2002/09/28
 
18:12

A Lapse in Labelling

"Since 9/11..." Every North American who hasn't been living in a cave has become familiar with that phrase. It precedes an announcement about how much things have changed since terrorist attacks levelled the World Trade Center.

Things have indeed changed, but I would like to direct your attention to a comment in the September 2002 edition of Popular Science. It's in the "From the Editor" section most magazines have – that quick intro that most of us skip.

Editor Scott Mowbray makes the following observation: "... there is a limit to the capacity of terrorists. They may wreck buildings and devastate neighbourhoods but they don't wreck strong countries ..."

The death toll of 9/11 is about 50% greater than that suffered by the U.S. during the "Day of Infamy" at Pearl Harbour. Yet that attack was launched by an entire country fully mobilized to carry out war, not a rag-tag group of widely dispersed fanatics.

In find Mowbray's comments comforting and if I was qualified to do so I'd analyze his statement in depth, but I'll leave the in-depth scrutiny and predictions to the experts. I'd rather comment on something rather more mundane, which I haven't heard anybody else mention. To wit: why "9/11"?

Americans don't talk about "12/7/41" or "7/12/41" (depending on how you represent dates); they talk about "Pearl Harbour". They don't say "Remember spring of 1836", they say "Remember the Alamo".

It's easy to come up with simple theories about why the events last year got labelled as "9/11". Perhaps people are moved by the resemblance to the telephone number "911", which they can dial on their phones for emergency assistance. After all, 9/11 highlighted the heroism of firemen and the police. But in these days of infotainment, I'm astonished that some news network (CNN, say) didn't come up with a tidy buzz-phrase for referring to the attack. I can hear the pundits now: "Since the Cowardly Stab To The Heart, Americans have been nervous."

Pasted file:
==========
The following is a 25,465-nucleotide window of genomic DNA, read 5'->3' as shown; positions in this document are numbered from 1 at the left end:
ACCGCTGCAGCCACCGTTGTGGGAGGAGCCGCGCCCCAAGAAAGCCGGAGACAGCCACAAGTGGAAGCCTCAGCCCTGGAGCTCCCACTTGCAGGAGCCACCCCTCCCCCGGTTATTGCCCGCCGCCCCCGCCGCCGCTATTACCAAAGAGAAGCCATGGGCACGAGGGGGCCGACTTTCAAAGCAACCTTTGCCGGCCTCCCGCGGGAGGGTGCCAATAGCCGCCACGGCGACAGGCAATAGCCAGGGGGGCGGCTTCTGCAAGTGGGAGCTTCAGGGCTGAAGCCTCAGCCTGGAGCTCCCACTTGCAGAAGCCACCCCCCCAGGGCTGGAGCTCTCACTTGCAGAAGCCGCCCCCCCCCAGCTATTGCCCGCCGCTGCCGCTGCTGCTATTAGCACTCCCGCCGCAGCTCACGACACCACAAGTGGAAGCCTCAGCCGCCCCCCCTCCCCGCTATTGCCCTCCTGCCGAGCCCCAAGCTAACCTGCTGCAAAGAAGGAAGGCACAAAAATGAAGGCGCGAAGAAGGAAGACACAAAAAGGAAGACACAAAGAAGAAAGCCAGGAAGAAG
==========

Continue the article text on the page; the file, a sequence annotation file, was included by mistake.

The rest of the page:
Okay, "Cowardly Stab To The Heart" isn't the phrase they would have chosen. It's too wordy – "Day of Infamy" rolls off the tongue more easily – and I'm not sure we can call the suicide attackers "cowardly". I'm not a copy writer for a major news network, so I lack the skills to encapsulate vast events in 24 frames worth of TV time.

I do think, though, that the fact that nobody has come up with a clever name for 9/11 shows just how deeply the attacks affected our American friends. They were stunned by the sudden realization of their vulnerability, forgot for a moment that they were go-getter capitalists, and realized that they were just as human as the rest of the world.

In June of 1940, in England, when Germany had conquered France and turned its eyes towards Britain, Winston Churchill said, "What General Weygand has called the Battle of France is over. The Battle of Britain is about to begin." We don't remember that struggle on the basis of a date. Most of us don't remember when the first bomb fell on English soil. We remember Churchill exhorting people to carry on, stating:

"Let us therefore brace ourselves to our duties, and so bear ourselves that, if the British Empire and its Commonwealth last for a thousand years, men will still say, 'This was their finest hour.'"

To whom would the American people turn for such inspirational words? George W. Bush is no golden-tongued orator. Indeed, he seems to have trouble mastering even basic American idioms. Quote: "There's an old saying in Tennessee – I know it's in Texas, probably in Tennessee, that says, fool me once, shame on ... [pause] ... shame on you. [awkward pause] Well, we won't be fooled again."

Given all this, I think that "9/11" is the label that is going to stick. It isn't clever or particularly memorable (as a label), but until the historians think up some other mnemonic, that's what the event is going to be called.

Email  |  Permalink  |  Re-read  |  Top  |  FAQ  |  Archive